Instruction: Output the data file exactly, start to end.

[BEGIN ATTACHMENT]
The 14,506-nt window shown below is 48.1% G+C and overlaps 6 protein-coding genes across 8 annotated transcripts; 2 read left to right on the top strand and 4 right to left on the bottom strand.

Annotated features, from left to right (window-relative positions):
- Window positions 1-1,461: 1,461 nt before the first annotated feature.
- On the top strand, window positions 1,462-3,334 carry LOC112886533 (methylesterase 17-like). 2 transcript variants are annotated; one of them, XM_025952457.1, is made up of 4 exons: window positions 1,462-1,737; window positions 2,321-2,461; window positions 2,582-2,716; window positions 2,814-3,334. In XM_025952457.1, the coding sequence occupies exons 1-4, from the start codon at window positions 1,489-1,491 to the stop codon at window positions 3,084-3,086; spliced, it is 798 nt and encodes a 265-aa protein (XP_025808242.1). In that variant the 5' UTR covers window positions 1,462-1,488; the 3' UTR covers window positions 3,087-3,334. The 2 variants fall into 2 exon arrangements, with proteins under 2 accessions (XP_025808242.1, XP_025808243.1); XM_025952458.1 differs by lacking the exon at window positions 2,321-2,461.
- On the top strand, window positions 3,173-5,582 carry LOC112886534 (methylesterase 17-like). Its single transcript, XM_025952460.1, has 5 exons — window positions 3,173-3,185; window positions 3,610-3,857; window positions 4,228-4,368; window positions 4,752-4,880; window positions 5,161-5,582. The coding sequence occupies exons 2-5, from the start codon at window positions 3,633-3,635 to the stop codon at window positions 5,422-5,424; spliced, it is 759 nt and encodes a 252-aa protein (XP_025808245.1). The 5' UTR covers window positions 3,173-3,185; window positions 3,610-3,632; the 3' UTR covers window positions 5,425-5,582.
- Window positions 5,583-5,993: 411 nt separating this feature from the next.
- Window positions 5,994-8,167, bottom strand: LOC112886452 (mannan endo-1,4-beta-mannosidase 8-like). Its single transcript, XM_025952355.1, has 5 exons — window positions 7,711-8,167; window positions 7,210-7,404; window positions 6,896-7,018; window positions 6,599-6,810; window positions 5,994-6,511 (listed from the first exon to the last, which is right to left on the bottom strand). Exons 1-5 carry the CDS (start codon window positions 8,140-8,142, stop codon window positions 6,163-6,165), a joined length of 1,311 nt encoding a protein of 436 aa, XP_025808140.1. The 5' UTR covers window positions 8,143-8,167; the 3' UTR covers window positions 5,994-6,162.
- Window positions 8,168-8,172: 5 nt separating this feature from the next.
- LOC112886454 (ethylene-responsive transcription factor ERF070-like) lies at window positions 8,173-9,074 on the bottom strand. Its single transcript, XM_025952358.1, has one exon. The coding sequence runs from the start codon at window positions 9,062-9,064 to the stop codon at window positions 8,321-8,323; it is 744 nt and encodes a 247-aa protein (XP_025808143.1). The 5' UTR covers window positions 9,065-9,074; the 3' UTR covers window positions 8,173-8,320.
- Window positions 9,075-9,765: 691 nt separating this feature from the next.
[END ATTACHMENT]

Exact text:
The 14,506-nt window shown below is 48.1% G+C and overlaps 6 protein-coding genes across 8 annotated transcripts; 2 read left to right on the top strand and 4 right to left on the bottom strand.

Annotated features, from left to right (window-relative positions):
- Window positions 1-1,461: 1,461 nt before the first annotated feature.
- On the top strand, window positions 1,462-3,334 carry LOC112886533 (methylesterase 17-like). 2 transcript variants are annotated; one of them, XM_025952457.1, is made up of 4 exons: window positions 1,462-1,737; window positions 2,321-2,461; window positions 2,582-2,716; window positions 2,814-3,334. In XM_025952457.1, the coding sequence occupies exons 1-4, from the start codon at window positions 1,489-1,491 to the stop codon at window positions 3,084-3,086; spliced, it is 798 nt and encodes a 265-aa protein (XP_025808242.1). In that variant the 5' UTR covers window positions 1,462-1,488; the 3' UTR covers window positions 3,087-3,334. The 2 variants fall into 2 exon arrangements, with proteins under 2 accessions (XP_025808242.1, XP_025808243.1); XM_025952458.1 differs by lacking the exon at window positions 2,321-2,461.
- On the top strand, window positions 3,173-5,582 carry LOC112886534 (methylesterase 17-like). Its single transcript, XM_025952460.1, has 5 exons — window positions 3,173-3,185; window positions 3,610-3,857; window positions 4,228-4,368; window positions 4,752-4,880; window positions 5,161-5,582. The coding sequence occupies exons 2-5, from the start codon at window positions 3,633-3,635 to the stop codon at window positions 5,422-5,424; spliced, it is 759 nt and encodes a 252-aa protein (XP_025808245.1). The 5' UTR covers window positions 3,173-3,185; window positions 3,610-3,632; the 3' UTR covers window positions 5,425-5,582.
- Window positions 5,583-5,993: 411 nt separating this feature from the next.
- Window positions 5,994-8,167, bottom strand: LOC112886452 (mannan endo-1,4-beta-mannosidase 8-like). Its single transcript, XM_025952355.1, has 5 exons — window positions 7,711-8,167; window positions 7,210-7,404; window positions 6,896-7,018; window positions 6,599-6,810; window positions 5,994-6,511 (listed from the first exon to the last, which is right to left on the bottom strand). Exons 1-5 carry the CDS (start codon window positions 8,140-8,142, stop codon window positions 6,163-6,165), a joined length of 1,311 nt encoding a protein of 436 aa, XP_025808140.1. The 5' UTR covers window positions 8,143-8,167; the 3' UTR covers window positions 5,994-6,162.
- Window positions 8,168-8,172: 5 nt separating this feature from the next.
- LOC112886454 (ethylene-responsive transcription factor ERF070-like) lies at window positions 8,173-9,074 on the bottom strand. Its single transcript, XM_025952358.1, has one exon. The coding sequence runs from the start codon at window positions 9,062-9,064 to the stop codon at window positions 8,321-8,323; it is 744 nt and encodes a 247-aa protein (XP_025808143.1). The 5' UTR covers window positions 9,065-9,074; the 3' UTR covers window positions 8,173-8,320.
- Window positions 9,075-9,765: 691 nt separating this feature from the next.